Significantly, mastering this test means you’ll be less likely to fall as you get older — and far more able to get yourself up again if you do.
Whatever your age, your goal should be to get up and down off the floor without reaching for any support. Keep practising at least once a day until you can do it.
What to do
With your shoes off, stand with one foot crossed in front of the other. Position yourself next to a wall or a piece of furniture if you think you’ll need support. Without holding on to anything (unless you feel unsteady), bend your knees and lower yourself to the floor until you’re sitting in a cross-legged position.
Now, from the same cross-legged position, lean forward with your hands outstretched in front of you for balance, and rise off the floor — if possible, without support.
How to score
Start with a score of ten, then subtract one point each time you do one of the following:
- Bracing yourself with a hand on the wall or furniture.
- Placing a hand on the ground.
- Touching your knee to the floor.
- Supporting yourself on the side of your legs.
10 points — excellent. You have very good mobility. Practise frequently to maintain your skill.
7–9 points — you’re close. With practice, you’ll get a perfect ten.
3–6 points — an acceptable score, but there’s certainly room for improvement.
0–2 points — poor, but don’t be discouraged and disheartened. This is something you can master with practice.
The Couch Test
This test measures hip flexibility and the range of motion in your thigh muscles.
Problems arise because sitting puts your body into prolonged hip flexion, keeping the angle between your body and your upper thigh at 90 degrees.
If we sit for too long, the muscles which run from the pelvis to the thigh bone become stiff or shortened, tugging on the spine, which puts strain on the lower back.
Eventually, the body turns to alternative ways to find balance, causing muscles up and down the body to tighten, possibly spinning the leg, knee and foot outwards.
This test measures hip flexibility and the range of motion in your thigh muscles
Your brain gets used to directing them to do so and hip flexion becomes habitual. Then, when you stand up, these muscles stay engaged, tugging on your spine and creating discomfort.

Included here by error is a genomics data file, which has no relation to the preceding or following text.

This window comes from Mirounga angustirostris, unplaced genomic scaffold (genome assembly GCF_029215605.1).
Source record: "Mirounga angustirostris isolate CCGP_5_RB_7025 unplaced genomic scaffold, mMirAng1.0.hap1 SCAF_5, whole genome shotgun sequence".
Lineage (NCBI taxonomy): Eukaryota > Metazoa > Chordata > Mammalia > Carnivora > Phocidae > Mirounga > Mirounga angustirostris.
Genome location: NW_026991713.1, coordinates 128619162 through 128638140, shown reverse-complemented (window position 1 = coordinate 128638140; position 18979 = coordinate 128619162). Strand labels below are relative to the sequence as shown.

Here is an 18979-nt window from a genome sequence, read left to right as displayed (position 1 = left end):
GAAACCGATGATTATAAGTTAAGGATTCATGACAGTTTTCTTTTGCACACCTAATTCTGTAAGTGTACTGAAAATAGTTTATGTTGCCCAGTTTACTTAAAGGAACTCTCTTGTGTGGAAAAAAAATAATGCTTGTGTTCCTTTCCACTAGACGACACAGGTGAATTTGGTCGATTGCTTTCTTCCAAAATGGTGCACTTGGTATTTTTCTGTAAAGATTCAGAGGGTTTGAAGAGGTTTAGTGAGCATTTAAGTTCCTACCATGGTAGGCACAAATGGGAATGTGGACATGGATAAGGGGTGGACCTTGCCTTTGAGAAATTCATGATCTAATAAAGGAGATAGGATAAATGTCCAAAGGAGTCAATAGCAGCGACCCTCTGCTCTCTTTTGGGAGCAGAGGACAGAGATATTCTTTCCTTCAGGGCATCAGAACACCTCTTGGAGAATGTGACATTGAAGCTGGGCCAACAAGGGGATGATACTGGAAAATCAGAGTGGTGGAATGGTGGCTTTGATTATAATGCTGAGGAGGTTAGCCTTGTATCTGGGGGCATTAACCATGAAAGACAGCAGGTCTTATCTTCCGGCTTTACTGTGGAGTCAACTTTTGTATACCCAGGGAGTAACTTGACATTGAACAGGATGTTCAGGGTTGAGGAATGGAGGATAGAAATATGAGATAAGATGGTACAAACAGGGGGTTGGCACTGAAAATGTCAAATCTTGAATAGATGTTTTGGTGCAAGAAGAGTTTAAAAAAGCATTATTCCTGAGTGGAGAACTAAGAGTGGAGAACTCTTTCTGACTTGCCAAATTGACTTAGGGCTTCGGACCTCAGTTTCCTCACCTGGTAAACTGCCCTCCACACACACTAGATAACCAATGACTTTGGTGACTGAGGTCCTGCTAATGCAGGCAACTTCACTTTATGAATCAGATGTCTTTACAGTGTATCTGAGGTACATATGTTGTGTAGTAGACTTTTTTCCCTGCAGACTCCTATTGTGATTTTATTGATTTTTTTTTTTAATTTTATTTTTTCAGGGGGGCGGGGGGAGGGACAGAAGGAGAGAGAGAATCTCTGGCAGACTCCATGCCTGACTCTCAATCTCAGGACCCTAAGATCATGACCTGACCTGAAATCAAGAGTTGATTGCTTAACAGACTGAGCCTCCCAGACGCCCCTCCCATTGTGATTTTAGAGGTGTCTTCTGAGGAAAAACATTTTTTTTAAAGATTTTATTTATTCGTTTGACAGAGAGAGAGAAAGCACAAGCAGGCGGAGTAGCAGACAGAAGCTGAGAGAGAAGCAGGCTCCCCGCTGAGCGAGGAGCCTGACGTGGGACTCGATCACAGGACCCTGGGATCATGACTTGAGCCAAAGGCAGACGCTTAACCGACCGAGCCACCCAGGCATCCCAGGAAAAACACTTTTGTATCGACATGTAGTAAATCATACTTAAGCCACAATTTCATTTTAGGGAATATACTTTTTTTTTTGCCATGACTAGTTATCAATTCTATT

When hip extension is restricted like this, it basically truncates the forceful movements that enable you to walk and run with ease and speed, and even the action needed to throw a ball far enough to give your dog some exercise.
Working to free this joint is not just basic body maintenance — it’s a great way to offset the ageing process. It will help you move with greater ease. In fact, hip extension may have the biggest impact on your everyday functionality.
What to do
Remove your shoes and stand with your back to the couch. Raise your right leg behind you, bend the knee, and tuck it into the corner of the couch where the back and seat cushions meet.
Rest your right shin against the back of the couch, toes pointed upwards. Keeping your torso as upright as possible, bend your left knee, keeping your left foot on the floor. Now try to squeeze your right buttock and inhale to a slow count of five. Switch sides and repeat the buttock squeeze on the left side (left leg on the couch this time)
This is the ‘starter’ position (position 1, pictured near right), but if it is too difficult, move your knee a few inches forwards from the back of the couch and try the buttock squeeze again.
If this position feels comfortable, tuck your right leg into the corner of the couch and bring your left leg up, so your foot is on the edge of the seat, knee bent at 45 degrees.
Repeat the exercise, squeezing the buttock of the back leg for a count of five. This is position 2 (pictured near left).
Progress to doing this stretch on the floor instead of a couch, if you can. Your right knee, cushioned by a towel, should rest on the floor at the intersection with a wall with your shin resting against the wall behind you, toe pointed upwards.